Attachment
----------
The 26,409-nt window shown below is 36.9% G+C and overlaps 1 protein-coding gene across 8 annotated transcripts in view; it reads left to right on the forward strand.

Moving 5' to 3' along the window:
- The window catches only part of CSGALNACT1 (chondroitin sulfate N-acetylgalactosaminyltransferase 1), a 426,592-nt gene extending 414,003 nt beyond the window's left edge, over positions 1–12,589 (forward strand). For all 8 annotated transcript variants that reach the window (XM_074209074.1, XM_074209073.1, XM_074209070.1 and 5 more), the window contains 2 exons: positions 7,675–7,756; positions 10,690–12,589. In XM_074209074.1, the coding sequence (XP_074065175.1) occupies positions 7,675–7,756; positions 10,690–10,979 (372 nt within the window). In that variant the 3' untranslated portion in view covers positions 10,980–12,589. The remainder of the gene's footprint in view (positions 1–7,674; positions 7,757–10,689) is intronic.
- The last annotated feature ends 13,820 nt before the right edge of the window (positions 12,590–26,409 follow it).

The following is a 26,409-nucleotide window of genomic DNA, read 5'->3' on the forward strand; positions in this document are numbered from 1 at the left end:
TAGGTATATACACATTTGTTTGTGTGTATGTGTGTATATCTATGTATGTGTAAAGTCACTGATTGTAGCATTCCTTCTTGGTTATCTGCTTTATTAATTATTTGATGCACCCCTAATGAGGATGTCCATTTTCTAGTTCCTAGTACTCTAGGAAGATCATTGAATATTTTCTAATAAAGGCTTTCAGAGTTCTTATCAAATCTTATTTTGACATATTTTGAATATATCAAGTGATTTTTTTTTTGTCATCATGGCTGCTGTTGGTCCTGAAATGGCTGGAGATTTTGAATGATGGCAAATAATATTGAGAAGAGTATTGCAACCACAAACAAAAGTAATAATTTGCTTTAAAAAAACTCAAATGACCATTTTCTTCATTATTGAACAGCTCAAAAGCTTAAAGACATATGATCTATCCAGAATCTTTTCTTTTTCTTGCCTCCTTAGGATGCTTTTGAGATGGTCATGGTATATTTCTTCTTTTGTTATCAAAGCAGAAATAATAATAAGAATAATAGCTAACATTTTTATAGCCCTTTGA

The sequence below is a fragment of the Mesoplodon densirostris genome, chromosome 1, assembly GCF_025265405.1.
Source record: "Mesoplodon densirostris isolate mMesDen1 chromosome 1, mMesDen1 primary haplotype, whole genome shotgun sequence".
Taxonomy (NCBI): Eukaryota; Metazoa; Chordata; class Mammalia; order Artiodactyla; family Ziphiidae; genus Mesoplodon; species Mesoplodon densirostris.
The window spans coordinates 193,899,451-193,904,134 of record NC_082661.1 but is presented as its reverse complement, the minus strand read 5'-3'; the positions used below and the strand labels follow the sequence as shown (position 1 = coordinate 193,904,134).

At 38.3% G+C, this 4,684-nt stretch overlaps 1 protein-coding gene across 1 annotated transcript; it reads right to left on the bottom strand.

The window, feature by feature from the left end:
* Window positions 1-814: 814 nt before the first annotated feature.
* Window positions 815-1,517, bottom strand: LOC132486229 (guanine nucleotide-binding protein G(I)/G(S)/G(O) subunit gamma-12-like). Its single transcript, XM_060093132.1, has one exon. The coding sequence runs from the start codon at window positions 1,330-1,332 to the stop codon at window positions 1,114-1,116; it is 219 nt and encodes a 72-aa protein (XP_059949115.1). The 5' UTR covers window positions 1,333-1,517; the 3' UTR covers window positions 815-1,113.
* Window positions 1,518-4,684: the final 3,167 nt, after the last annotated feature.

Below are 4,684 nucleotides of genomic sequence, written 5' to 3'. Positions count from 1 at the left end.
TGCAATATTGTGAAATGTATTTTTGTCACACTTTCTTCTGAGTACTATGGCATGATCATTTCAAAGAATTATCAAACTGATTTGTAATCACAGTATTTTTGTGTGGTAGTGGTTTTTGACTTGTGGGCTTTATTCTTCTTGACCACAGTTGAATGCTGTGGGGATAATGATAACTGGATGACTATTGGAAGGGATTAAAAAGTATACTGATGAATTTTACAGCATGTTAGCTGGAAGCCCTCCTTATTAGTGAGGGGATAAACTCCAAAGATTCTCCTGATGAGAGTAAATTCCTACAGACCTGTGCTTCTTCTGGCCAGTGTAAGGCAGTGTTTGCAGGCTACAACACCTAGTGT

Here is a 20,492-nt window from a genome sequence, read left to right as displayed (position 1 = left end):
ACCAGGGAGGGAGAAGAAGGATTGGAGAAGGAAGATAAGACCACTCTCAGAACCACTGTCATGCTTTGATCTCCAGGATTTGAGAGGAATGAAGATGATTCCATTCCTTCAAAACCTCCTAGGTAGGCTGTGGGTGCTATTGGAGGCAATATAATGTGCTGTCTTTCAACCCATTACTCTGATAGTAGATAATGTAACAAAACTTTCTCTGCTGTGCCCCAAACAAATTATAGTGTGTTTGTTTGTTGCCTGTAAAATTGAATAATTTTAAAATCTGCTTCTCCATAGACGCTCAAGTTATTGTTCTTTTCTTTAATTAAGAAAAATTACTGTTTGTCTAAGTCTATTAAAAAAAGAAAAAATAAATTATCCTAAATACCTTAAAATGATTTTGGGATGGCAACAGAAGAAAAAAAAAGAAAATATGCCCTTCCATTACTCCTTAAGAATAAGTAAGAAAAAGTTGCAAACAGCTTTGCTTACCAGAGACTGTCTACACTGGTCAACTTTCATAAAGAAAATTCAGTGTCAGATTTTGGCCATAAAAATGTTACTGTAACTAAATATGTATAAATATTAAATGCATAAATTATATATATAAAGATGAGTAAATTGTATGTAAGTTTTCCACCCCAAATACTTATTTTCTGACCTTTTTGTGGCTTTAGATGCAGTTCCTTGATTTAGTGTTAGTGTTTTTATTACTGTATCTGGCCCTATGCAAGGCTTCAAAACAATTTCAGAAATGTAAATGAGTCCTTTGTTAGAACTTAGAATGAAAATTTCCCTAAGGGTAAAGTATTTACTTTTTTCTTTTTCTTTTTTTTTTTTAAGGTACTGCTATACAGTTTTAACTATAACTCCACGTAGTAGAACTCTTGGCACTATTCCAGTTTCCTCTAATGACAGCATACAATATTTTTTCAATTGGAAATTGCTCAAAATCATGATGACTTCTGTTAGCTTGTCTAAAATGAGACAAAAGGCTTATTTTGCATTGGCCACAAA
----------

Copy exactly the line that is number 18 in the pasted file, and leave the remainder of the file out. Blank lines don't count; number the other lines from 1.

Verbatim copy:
Here is a 20,492-nt window from a genome sequence, read left to right as displayed (position 1 = left end):